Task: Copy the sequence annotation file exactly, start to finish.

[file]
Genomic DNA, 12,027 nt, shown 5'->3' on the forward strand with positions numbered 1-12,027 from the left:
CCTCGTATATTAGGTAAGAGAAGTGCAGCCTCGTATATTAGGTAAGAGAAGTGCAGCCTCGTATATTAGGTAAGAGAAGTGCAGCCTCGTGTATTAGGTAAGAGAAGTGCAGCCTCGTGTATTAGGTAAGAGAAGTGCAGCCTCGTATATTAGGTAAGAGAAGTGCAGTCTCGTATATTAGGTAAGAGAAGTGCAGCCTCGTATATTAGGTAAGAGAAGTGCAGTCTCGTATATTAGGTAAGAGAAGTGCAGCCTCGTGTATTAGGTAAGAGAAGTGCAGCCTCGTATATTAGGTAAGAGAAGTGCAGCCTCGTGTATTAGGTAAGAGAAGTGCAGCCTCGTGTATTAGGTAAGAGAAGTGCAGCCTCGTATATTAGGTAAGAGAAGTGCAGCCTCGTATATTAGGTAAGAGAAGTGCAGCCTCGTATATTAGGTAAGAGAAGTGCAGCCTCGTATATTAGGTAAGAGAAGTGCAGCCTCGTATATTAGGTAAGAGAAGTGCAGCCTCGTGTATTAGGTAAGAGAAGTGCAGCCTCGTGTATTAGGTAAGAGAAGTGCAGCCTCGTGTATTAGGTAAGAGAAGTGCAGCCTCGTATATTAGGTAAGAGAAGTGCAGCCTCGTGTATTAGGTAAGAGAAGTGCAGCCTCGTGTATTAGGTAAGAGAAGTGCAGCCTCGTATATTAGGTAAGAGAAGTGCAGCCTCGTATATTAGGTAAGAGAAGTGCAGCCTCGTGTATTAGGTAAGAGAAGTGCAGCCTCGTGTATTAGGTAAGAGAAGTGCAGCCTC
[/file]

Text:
Genomic DNA, 12,027 nt, shown 5'->3' on the forward strand with positions numbered 1-12,027 from the left:
CCTCGTATATTAGGTAAGAGAAGTGCAGCCTCGTATATTAGGTAAGAGAAGTGCAGCCTCGTATATTAGGTAAGAGAAGTGCAGCCTCGTGTATTAGGTAAGAGAAGTGCAGCCTCGTGTATTAGGTAAGAGAAGTGCAGCCTCGTATATTAGGTAAGAGAAGTGCAGTCTCGTATATTAGGTAAGAGAAGTGCAGCCTCGTATATTAGGTAAGAGAAGTGCAGTCTCGTATATTAGGTAAGAGAAGTGCAGCCTCGTGTATTAGGTAAGAGAAGTGCAGCCTCGTATATTAGGTAAGAGAAGTGCAGCCTCGTGTATTAGGTAAGAGAAGTGCAGCCTCGTGTATTAGGTAAGAGAAGTGCAGCCTCGTATATTAGGTAAGAGAAGTGCAGCCTCGTATATTAGGTAAGAGAAGTGCAGCCTCGTATATTAGGTAAGAGAAGTGCAGCCTCGTATATTAGGTAAGAGAAGTGCAGCCTCGTATATTAGGTAAGAGAAGTGCAGCCTCGTGTATTAGGTAAGAGAAGTGCAGCCTCGTGTATTAGGTAAGAGAAGTGCAGCCTCGTGTATTAGGTAAGAGAAGTGCAGCCTCGTATATTAGGTAAGAGAAGTGCAGCCTCGTGTATTAGGTAAGAGAAGTGCAGCCTCGTGTATTAGGTAAGAGAAGTGCAGCCTCGTATATTAGGTAAGAGAAGTGCAGCCTCGTATATTAGGTAAGAGAAGTGCAGCCTCGTGTATTAGGTAAGAGAAGTGCAGCCTCGTGTATTAGGTAAGAGAAGTGCAGCCTC